NWU Vaal: How do we get educators to flourish at work?

Anjonet Jordaan -- Mon, 04/20/2015 - 16:45

NWU Vaal: How do we get educators to flourish at work?

Research recently presented at the International Association for Cognitive Education in Southern Africa Conference (IACESA) by Prof Ian Rothmann, director of the Optentia Research Focus Area on the Vaal Triangle Campus of the North-West University (NWU Vaal), focused on research findings on the wellbeing of primary, secondary and tertiary level educators.

 

In his research, Prof Rothmann analysed occupational stressors that affect educators’ wellbeing in terms of six categories:

  • Work relations
  • Work-life balance
  • Overload
  • Job insecurity
  • Resources
  • Job aspects

His research showed job aspects to be a significant and strong predictor of psychological un-wellbeing and low organisational commitment. Stressful job aspects include the possibility of doing the same job for the next 5 to 10 years, unpleasant physical work conditions (such as noise, dirt, poorly designed work), the risk of actual physical violence, constant change at work, a dull and repetitive job, and lack of enjoyment of the job.

Poor work relationships in secondary and tertiary educators also indicated a significant predictor of psychological un-wellbeing and lack of organisational commitment. Stressful work relationships include an intimidating and bullying boss, lack of support from a supervisor and colleagues, feelings of isolation at work, unclear expectations from the boss, and a boss always finding fault.

The path to flourishing educators

Pathway 1:

Promote experiences of psychological meaningfulness at work. Recraft work so that educators will have a clear purpose and increase person-environment fit through human resource management initiatives (such as recruitment, selection, induction, training and development, as well performance management), and teambuilding in schools to promote co-worker relations.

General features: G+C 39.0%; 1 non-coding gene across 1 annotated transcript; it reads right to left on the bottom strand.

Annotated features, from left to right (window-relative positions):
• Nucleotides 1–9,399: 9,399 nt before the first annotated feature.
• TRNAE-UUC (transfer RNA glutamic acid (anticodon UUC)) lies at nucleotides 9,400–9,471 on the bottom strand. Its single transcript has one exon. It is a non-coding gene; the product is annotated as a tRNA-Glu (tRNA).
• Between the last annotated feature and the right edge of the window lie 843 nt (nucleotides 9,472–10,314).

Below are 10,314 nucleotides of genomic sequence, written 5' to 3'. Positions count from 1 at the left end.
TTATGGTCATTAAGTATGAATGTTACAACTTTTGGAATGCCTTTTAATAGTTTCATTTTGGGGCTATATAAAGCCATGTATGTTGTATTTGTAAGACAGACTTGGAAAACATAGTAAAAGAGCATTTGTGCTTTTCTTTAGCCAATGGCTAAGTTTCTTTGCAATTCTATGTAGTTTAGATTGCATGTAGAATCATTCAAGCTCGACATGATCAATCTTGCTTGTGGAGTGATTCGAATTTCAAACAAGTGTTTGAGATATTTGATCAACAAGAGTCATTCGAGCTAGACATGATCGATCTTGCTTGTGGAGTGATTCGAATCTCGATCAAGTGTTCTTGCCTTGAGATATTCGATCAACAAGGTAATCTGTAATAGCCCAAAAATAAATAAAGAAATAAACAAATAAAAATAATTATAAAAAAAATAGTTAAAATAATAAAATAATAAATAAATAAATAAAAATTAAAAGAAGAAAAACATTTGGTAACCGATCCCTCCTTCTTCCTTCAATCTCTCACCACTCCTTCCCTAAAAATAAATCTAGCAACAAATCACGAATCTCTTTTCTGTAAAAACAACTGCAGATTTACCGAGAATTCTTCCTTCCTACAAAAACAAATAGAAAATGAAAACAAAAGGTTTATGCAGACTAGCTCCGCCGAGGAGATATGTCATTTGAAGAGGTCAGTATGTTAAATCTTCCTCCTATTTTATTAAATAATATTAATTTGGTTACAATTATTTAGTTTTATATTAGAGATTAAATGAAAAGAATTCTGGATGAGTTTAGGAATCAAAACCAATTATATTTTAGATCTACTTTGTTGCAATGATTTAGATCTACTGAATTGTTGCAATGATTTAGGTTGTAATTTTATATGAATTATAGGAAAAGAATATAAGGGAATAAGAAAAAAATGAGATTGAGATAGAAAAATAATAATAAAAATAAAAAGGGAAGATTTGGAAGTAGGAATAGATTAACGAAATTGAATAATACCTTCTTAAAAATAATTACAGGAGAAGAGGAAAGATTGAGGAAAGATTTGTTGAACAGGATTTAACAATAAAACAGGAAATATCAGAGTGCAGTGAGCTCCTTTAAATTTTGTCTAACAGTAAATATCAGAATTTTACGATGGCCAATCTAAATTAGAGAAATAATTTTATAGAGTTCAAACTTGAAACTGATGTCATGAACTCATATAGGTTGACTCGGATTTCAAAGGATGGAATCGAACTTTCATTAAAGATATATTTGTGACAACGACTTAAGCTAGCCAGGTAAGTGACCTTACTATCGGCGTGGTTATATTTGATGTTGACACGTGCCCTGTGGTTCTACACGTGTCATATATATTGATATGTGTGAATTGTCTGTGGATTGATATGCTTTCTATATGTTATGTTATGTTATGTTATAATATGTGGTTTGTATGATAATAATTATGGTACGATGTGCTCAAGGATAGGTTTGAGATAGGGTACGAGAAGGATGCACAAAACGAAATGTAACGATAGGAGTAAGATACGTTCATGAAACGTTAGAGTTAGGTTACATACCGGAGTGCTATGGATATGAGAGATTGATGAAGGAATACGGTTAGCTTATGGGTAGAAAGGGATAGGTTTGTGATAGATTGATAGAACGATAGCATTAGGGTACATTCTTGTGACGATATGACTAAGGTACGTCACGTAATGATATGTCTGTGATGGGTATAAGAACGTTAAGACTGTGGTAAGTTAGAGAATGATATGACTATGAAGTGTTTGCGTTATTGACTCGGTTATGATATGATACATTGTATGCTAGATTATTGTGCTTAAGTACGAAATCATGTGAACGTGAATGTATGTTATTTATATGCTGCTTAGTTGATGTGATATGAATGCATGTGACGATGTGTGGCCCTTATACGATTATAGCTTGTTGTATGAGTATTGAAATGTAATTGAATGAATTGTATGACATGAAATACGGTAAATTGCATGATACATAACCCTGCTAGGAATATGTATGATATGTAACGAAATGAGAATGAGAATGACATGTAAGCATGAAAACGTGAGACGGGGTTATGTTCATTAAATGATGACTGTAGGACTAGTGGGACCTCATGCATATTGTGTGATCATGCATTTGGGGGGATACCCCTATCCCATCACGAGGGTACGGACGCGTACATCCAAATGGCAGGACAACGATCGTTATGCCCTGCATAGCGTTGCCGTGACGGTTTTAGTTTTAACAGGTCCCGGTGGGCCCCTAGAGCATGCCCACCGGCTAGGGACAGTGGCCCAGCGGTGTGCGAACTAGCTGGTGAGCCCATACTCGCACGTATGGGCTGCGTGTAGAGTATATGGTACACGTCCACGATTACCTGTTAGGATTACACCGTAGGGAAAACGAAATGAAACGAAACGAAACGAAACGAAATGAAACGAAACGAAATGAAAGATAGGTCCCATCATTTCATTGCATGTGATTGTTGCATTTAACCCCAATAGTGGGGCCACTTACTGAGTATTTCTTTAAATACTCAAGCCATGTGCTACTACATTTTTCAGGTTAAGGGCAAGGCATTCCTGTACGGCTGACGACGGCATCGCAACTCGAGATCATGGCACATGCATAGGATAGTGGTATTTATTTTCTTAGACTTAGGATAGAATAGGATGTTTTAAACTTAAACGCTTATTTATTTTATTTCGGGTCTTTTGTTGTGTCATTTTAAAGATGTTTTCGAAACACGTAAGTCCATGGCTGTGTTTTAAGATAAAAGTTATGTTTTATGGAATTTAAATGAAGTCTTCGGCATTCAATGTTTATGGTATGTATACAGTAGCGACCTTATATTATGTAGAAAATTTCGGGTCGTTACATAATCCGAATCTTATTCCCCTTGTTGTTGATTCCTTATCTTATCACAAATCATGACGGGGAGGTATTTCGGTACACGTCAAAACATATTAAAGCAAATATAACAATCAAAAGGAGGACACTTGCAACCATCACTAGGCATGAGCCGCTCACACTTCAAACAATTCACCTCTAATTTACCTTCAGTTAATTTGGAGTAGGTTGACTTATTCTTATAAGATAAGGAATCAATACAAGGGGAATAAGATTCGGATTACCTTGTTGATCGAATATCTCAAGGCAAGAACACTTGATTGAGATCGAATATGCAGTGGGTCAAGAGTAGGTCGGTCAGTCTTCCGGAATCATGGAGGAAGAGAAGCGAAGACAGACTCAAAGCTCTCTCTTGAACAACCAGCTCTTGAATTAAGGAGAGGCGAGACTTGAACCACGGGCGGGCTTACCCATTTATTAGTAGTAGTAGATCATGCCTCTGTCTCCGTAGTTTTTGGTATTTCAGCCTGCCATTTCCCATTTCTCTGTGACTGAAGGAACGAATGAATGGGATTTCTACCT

Pathway 2:

Prepare school principals (and management staff), co-workers and educators to create a motivational climate by focusing on the psychological need satisfaction of educators (i.e. autonomy, competence and relatedness).

 

Pathway 3:

Increase educators’ engagement in their work by deepening their experiences of the purpose of their work and heighten their sense of belongingness at work; maintain empathic acknowledgement and an enabling perspective; establish energising interactions and emotional relief, focusing on the strengths of individuals in relation to work roles, and providing personal and job resources to deal with the demands they face.

 

Pathway 4:

Build positive practices at school level by providing compassionate support for educators; emphasising positive and inspiring messages to educators; forgiving mistakes, expressing gratitude to and confidence in educators; clarifying the meaningfulness of the work being done; and reinforcing and environment characterised by respect and integrity.

 

*Prof Ian Rothmann is the director of the Optentia Research Focus Area on the Vaal Triangle Campus (located in Vanderbijlpark, Gauteng) of North-West University. He also heads up the sub-programme Flourishing in Institutions, which aims to research flourishing and virtuousness in life, work and institutions. The sub-programme investigates satisfaction with life (and various life domains), positive emotions, strengths and virtues, engagement, self-determination, meaning and purpose, positive relations, harmony, positive leadership, a positive lens on problems and challenges, as well as positive leadership and institutions. Antecedents and outcomes of flourishing, happiness, and virtuousness of individuals and institutions are studied. Furthermore, interventions to optimise flourishing, happiness, and virtuousness are developed and evaluated. To learn more about Optentia’s research, visit their website: www.optentia.co.za